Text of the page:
Helping everyone gain ‘the best prize’ of work

Hiring people with disabilities makes great business sense


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President Theodore Roosevelt once opined, “Far and away the best prize that life has to offer is the chance to work hard at work worth doing.”

Indeed, the importance of work can never be overstated. Not only does work allow us to provide for ourselves and our families, but it also improves our sense of self worth and gives our lives a sense of purpose. But what about those who have been traditionally shut out of the workforce? How can we enlarge the circle of prosperity to include those who would like to work but face significant barriers to employment?

Consider the case of those with disabilities. The U.S. Bureau of Labor Statistics reported that 17.8 percent of people with disabilities were employed in 2011, in contrast to 63.6 percent of the population without disabilities who had secured work. This is an inequity that must be rectified if we are to help all Americans reach their full potential in the workplace.

Stefan Isenberg of Goffstown was one of the 63.6 percent until 2009, when his leg was crushed by a large truck at work leading to an amputation and an uncertain work future. Thankfully, a year later with the help of prosthetists and revolutionary technology that allowed him to walk as if his legs were biological again, the 31-year-old man was back at work doing what he loves.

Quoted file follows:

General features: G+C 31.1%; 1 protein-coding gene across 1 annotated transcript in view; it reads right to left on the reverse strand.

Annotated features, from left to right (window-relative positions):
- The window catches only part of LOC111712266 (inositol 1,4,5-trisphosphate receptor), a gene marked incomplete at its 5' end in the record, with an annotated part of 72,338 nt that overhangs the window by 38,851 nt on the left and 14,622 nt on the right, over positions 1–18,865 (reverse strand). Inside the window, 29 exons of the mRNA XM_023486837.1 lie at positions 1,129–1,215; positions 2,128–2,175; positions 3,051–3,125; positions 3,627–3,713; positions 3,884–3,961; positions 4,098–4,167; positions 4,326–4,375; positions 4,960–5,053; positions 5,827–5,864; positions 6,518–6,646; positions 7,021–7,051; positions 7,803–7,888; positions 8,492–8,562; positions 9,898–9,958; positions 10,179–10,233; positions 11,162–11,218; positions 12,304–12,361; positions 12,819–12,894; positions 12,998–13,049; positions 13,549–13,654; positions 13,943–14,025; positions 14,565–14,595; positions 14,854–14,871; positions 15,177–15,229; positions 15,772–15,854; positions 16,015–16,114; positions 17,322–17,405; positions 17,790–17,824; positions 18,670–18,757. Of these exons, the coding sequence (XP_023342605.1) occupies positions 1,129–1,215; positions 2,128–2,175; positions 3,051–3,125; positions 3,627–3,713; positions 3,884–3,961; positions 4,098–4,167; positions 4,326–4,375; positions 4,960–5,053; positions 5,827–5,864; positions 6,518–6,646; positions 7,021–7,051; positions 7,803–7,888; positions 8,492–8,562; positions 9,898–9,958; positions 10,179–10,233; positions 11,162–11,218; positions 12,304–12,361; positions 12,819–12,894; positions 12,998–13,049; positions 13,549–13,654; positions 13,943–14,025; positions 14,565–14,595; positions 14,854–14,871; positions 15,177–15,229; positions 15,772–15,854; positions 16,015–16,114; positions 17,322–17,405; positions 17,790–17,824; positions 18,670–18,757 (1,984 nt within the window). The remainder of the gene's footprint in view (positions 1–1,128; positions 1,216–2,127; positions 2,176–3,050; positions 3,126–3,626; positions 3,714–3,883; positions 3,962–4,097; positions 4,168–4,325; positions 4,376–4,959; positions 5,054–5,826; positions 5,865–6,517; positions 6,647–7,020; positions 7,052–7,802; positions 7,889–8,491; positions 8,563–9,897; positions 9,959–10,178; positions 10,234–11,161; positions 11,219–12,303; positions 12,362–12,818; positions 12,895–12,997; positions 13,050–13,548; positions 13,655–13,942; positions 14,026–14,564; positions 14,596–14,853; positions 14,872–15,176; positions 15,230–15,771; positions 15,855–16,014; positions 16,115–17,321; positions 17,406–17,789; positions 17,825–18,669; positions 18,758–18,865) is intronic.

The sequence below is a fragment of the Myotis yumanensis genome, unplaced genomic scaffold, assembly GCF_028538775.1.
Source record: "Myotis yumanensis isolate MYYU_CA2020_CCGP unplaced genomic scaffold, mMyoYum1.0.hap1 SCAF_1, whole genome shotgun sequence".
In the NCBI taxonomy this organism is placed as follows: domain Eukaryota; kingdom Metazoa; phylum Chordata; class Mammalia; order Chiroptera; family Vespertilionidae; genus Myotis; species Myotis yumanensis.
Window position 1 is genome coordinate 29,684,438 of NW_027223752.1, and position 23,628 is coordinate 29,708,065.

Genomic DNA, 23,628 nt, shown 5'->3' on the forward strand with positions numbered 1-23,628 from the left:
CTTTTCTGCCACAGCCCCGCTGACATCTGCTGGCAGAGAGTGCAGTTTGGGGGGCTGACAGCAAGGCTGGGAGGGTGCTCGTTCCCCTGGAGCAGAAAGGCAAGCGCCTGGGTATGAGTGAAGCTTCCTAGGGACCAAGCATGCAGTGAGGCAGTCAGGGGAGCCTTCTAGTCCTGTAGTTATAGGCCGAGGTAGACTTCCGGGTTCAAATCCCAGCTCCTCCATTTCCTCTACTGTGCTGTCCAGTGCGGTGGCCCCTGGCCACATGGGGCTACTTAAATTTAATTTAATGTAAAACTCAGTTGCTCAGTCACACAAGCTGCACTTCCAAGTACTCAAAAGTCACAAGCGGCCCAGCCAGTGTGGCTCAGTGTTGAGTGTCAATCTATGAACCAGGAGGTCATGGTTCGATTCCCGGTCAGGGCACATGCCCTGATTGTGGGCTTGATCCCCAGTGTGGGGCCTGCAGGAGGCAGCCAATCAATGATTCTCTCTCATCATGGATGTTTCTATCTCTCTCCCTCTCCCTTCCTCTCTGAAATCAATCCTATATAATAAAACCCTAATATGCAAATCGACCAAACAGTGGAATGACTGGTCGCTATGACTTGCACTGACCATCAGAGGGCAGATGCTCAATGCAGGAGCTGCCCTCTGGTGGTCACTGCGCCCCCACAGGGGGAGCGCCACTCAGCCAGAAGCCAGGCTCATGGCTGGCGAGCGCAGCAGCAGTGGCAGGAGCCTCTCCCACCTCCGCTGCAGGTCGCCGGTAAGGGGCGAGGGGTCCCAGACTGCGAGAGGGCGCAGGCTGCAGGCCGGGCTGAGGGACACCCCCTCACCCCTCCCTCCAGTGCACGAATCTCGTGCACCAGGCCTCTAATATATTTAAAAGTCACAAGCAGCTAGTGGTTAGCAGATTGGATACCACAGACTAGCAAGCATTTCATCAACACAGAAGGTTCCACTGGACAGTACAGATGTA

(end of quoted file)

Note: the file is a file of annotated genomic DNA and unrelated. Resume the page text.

Hiring people with disabilities doesn’t just benefit the job-seeker; it also makes great business sense.

Similarly, U.S. Marine Corps veteran Andres Burgos, who lost his leg in a motorcycle accident in 2011, turned disability into ability as he worked diligently to regain the mobility he needed to secure employment at Motorcycles of Manchester South in Foxboro, Mass.

Hiring people with disabilities doesn’t just benefit the job-seeker; it also makes great business sense. Customers with disabilities and their families and friends represent a trillion-dollar market segment. A large number of Americans say that they prefer to patronize businesses that hire people with disabilities.

Further, employees with disabilities bring a unique viewpoint to the workplace and their experiences can lead to product innovation that opens new market opportunities.

As the United States continues to pull out of a recession, it is imperative that workers with disabilities become part of our national economic development strategy. They are hard-working, they are capable and they want to contribute. With experiences shaped from tragedy and guided by an unceasing desire to rise above, they represent the best of the American workforce and should be given every opportunity to succeed. They are a dependable, persevering solution definitely deserving of the “best prize that life has to offer” that Roosevelt spoke about so many years ago.

Matthew J. Albuquerque is the president of Manchester-based Next Step Bionics & Prosthetics, which also has offices in Newton, Mass., and Warwick, R.I. 


 

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